Read Aneka Jansen 5: The Greatest Heights of Honour Online

Authors: Niall Teasdale

Tags: #Science Fiction, #spaceships, #cyborg, #Aneka Jansen, #robot, #alien, #artificial inteligence, #war, #Espionage

Aneka Jansen 5: The Greatest Heights of Honour

BOOK: Aneka Jansen 5: The Greatest Heights of Honour
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The Greatest Heights of Honour

An Aneka Jansen Novel

By Niall Teasdale

Copyright 2014 Niall Teasdale

Amazon Kindle Edition

 

 

Contents

Part One: Heat
Part Two: Fuel
Part Three: Fire
Part Four: The Slow War
Interlude
Part Five: What Once Was Lost
Part Six: The Battle of New Earth
Part Seven: Summer Without Sun
Epilogue

 

 

 

Part One: Heat

Farrington’s World, 6.9.528 FSC.

Aneka looked out across the volcanic landscape of Farrington’s World and wondered again why anyone had ever thought of living in the place. It was midway through what passed for autumn there and the temperature was over forty Celsius in the shade. Slight tremors could be felt at least once a day as the crust shifted and a fault line moved. The atmosphere was standard nitrogen-oxygen laced with enough hydrogen sulphide that everyone except Aneka was forced to wear a filter mask all the time. And in the distance, thankfully, clouds of dark smoke rose from arcs of very young volcanos, belching more toxic gasses into the air.

Farrington’s World was what was known as a Roanoke. Aneka had been amused to hear the term used, especially since the Jenlay seemed to have no idea where it came from. Roanokes were colonies that failed for no known reason, often with the loss or disappearance of everyone in them. In this case it seemed misapplied. The mining facilities and buildings that had once housed around forty thousand colonists were half-buried under solidified lava. Yes, Farrington’s World had failed, and no one had known why, but that was mostly because no one had bothered to look until now.

‘Adams to Jansen.’ The voice sounded in Aneka’s head and she grimaced on hearing it; Marshal Adams was a pain in the butt. ‘Are those seismometers in place yet?’

‘Are you receiving telemetry from them all, Doctor Adams?’ Aneka asked. It was a thought to her, converted by her internal systems into radio waves so that they came out as words to the man back at the base camp facility.

‘No,’ he replied. ‘All but one are returning data.’

‘Then clearly they are not all in place. I’ve got a hundred-metre walk to the last site. It should be functional soon.’

‘I was hoping to have the entire network up and running by now…’

‘Then you should have brought more facilitators. Jansen out.’

‘Doctor Adams has an exceptionally high opinion of himself,’ Al commented as Aneka marched off toward the next target location. The AI was inside Aneka’s chest somewhere, there originally to observe her while she observed Humanity. He was an able psychologist.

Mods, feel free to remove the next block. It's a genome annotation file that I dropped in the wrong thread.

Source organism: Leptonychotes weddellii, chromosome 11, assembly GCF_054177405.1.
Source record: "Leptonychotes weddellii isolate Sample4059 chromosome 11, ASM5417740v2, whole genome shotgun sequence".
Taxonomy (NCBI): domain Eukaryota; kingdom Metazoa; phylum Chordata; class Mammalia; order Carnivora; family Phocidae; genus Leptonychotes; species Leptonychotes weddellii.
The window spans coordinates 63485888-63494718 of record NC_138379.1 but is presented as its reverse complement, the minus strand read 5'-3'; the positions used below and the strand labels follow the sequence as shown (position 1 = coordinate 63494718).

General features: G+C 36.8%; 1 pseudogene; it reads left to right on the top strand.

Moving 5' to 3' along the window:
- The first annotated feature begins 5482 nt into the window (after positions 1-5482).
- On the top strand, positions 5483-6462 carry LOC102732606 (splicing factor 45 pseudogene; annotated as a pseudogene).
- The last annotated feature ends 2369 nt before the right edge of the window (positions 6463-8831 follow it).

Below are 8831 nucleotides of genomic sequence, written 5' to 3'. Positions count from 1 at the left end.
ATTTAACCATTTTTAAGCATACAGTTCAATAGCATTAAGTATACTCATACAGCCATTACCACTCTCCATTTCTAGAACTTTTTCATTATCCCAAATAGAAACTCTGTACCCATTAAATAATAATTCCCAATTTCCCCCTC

‘I wish Bash was here. He could have taken the flak from the jumped-up gowdeyinjing and I wouldn’t have to.’

Adams’ expedition had not come with a big enough budget for six scientists, the Garnet Hyde, and the number of facilitators that should have gone with such a large group. The Federal Administration had helped out a little by adding a seventh person, a Scout, to the team. He, at least, knew what he was doing. Aneka had had the chance to settle in and do the necessary exams to get herself promoted to a rank three facilitator, and Leo Bashford, her boss, had stupidly let himself be promoted as well. The result: Bash was back on New Earth doing lectures and teaching courses, and Aneka was leading the facilitator team here.

‘That will teach you to be good at your job,’ Al commented wryly.

‘Huh. I’m still surprised David took it so well.’

David ‘Monkey’ Gibbons had been second in rank to Bashford, and now he was second to Aneka. When she had completed the necessary exams, he had actually hugged her, even though she had jumped past him in rank and he, at least theoretically, had more experience.

‘He lacks your confidence, even now,’ Al replied. ‘I think he is quite happy letting someone else make the tough decisions. And, of course, deal with people like Adams. Besides, he really doesn’t care what he’s doing so long as he gets to do it with Delta.’

Which was a valid point. Monkey and Delta had made their relationship official in the spring, and they tried to do everything together. It was cute to the point of nausea at times. It had, however, prompted Bashford and Gillian to get their act together, and another good reason that Bashford was not there with them was that he had been on holiday with his new official partner when the Hyde had left. Aneka referred to it as a honeymoon, though marriage no longer existed so it was not exactly the same.

The map scrolling past Aneka’s vision field indicated that she had arrived at the location where Adams wanted the last seismic sensor and she stopped to set it up. The device was a cylinder, ten centimetres in diameter and six centimetres high with a metal probe that needed to be sunk into the ground. Aneka had seen films where they set up similar things back in the twenty-first century, and that had required a lot of digging and careful isolation. Things had definitely moved on.

On the other hand, Adams seemed to have decided that this one needed to be right on top of an old lava flow. The spike was not going to go into basaltic rock without help. Aneka took a heavy-duty laser drill from her backpack and set to work carving a hole into the dull, black stone.

She had just finished cutting the hole when her edge detection software picked up another one a few metres away. From where she was standing it looked as though someone else had been doing exactly what she was doing. Pushing the seismometer into place, she activated it, checked that it was transmitting, and then walked over to the other hole. It had not, she decided, been cut by a laser, but it was a near-perfect shaft cut into the basalt and, apparently, went down a long way. The edge was weathered so it had been there for a while. What marked it as different was that the weathered edge was slightly raised, almost as though it had been drilled up from below rather than above.

‘Some sort of heat-based cutting device?’ Al suggested. ‘A plasma or fusion torch, perhaps. Heat expansion would explain the raised edge.’

‘I’ll show the data to one of the geologists,’ Aneka replied. ‘Though it probably is artificial; I just can’t imagine any survivors here spending the time analysing the rock.’

Turning, she started on the long walk back to the camp site.

Tristar Township, New Earth.